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Proc Natl Acad Sci U S A. 2010 Aug 24;107(34):15129-34. doi: 10.1073/pnas.1003599107. Epub 2010 Aug 9.

Filtration of submicrometer particles by pelagic tunicates.

Author information

1
Biology Department, Woods Hole Oceanographic Institution, Woods Hole, MA 02543, USA. krsuth@caltech.edu

Abstract

Salps are common in oceanic waters and have higher per-individual filtration rates than any other zooplankton filter feeder. Although salps are centimeters in length, feeding via particle capture occurs on a fine, mucous mesh (fiber diameter d approximately 0.1 microm) at low velocity (U = 1.6 +/- 0.6 cmxs(-1), mean +/- SD) and is thus a low Reynolds-number (Re approximately 10(-3)) process. In contrast to the current view that particle encounter is dictated by simple sieving of particles larger than the mesh spacing, a low-Re mathematical model of encounter rates by the salp feeding apparatus for realistic oceanic particle-size distributions shows that submicron particles, due to their higher abundances, are encountered at higher rates (particles per time) than larger particles. Data from feeding experiments with 0.5-, 1-, and 3-microm diameter polystyrene spheres corroborate these findings. Although particles larger than 1 microm (e.g., flagellates, small diatoms) represent a larger carbon pool, smaller particles in the 0.1- to 1-microm range (e.g., bacteria, Prochlorococcus) may be more quickly digestible because they present more surface area, and we find that particles smaller than the mesh size (1.4 microm) can fully satisfy salp energetic needs. Furthermore, by packaging submicrometer particles into rapidly sinking fecal pellets, pelagic tunicates can substantially change particle-size spectra and increase downward fluxes in the ocean.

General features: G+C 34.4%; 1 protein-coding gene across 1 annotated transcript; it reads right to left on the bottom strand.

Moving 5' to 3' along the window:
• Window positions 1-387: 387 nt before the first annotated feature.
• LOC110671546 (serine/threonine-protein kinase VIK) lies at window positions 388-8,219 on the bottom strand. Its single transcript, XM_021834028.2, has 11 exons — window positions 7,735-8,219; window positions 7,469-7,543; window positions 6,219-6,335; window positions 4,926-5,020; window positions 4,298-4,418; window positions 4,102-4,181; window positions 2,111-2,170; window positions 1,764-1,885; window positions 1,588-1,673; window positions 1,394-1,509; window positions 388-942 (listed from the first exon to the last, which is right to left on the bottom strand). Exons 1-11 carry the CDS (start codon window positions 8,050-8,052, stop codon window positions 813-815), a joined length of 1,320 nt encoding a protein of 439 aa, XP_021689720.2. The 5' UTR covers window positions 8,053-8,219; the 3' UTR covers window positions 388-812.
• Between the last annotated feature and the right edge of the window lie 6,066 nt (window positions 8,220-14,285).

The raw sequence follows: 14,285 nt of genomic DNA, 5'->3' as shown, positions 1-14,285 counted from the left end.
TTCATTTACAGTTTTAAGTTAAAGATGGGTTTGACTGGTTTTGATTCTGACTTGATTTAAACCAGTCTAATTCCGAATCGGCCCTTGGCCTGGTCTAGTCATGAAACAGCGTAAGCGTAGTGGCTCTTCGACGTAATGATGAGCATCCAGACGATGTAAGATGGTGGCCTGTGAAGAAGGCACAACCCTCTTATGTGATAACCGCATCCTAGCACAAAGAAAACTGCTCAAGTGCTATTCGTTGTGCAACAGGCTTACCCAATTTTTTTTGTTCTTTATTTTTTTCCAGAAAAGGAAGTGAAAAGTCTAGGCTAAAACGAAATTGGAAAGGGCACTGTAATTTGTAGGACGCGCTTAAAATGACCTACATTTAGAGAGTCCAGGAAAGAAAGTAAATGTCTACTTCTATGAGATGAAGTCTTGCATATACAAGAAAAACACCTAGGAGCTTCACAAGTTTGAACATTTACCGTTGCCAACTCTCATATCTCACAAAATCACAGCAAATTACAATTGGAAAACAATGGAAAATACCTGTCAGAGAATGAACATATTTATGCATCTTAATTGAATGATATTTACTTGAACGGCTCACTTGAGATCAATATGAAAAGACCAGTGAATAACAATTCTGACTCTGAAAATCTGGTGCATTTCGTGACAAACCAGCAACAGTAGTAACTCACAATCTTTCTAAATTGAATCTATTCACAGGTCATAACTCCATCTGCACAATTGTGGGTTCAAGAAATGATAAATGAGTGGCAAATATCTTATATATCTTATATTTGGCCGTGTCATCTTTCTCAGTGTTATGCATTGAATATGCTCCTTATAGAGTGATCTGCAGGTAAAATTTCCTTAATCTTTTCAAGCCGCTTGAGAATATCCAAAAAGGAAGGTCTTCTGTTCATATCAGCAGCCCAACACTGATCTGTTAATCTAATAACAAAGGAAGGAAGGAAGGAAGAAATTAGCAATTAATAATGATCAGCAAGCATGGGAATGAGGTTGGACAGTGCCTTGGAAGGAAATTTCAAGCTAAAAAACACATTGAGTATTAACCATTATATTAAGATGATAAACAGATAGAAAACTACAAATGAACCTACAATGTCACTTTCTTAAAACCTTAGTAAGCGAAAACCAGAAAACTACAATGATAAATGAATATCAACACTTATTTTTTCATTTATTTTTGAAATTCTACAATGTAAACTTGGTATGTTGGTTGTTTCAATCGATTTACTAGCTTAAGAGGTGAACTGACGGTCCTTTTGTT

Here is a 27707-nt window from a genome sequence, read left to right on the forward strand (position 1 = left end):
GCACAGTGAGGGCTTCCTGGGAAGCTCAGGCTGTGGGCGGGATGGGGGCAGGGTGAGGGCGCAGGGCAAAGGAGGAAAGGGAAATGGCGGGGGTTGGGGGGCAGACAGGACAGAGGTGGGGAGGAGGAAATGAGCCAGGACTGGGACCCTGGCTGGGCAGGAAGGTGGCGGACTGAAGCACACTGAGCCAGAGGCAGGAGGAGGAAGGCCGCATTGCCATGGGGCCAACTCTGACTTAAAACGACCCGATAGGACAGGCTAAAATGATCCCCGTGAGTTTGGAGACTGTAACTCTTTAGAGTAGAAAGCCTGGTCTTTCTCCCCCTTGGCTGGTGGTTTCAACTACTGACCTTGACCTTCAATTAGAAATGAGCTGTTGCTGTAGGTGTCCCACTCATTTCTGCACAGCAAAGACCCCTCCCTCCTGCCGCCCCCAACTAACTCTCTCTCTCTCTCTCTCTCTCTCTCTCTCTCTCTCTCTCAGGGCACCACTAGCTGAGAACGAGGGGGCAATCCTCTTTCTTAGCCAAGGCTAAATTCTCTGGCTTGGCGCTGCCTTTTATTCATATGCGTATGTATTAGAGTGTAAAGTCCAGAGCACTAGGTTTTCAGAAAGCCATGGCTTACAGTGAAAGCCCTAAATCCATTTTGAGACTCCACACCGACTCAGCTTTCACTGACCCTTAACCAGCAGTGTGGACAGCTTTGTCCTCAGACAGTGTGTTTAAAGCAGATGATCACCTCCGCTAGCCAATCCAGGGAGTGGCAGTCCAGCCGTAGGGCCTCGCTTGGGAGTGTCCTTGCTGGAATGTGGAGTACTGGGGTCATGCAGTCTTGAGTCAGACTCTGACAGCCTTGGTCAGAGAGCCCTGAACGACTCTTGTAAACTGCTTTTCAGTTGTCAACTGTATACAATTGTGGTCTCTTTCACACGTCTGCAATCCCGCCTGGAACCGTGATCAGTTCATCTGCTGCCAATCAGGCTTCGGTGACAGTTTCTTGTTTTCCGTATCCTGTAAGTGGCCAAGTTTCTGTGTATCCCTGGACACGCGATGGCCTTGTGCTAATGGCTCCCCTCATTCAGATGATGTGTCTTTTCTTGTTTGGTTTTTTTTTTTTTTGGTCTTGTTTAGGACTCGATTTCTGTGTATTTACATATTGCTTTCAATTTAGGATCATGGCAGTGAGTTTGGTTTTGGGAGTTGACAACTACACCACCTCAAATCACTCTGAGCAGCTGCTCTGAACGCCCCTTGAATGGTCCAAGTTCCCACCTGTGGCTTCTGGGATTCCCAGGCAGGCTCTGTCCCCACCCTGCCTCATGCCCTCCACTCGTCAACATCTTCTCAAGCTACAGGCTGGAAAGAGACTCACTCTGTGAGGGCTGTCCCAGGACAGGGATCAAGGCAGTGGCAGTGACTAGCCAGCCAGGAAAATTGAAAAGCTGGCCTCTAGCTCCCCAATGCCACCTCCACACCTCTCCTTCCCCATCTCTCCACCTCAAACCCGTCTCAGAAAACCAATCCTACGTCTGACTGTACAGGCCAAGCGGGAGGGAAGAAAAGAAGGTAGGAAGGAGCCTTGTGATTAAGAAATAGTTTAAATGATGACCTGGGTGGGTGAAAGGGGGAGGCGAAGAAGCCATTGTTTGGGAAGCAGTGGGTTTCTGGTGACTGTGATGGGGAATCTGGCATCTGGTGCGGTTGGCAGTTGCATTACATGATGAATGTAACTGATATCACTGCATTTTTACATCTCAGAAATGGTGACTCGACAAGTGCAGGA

PMID:
20696887
PMCID:
PMC2930554
DOI:
10.1073/pnas.1003599107
[Indexed for MEDLINE]
Free PMC Article

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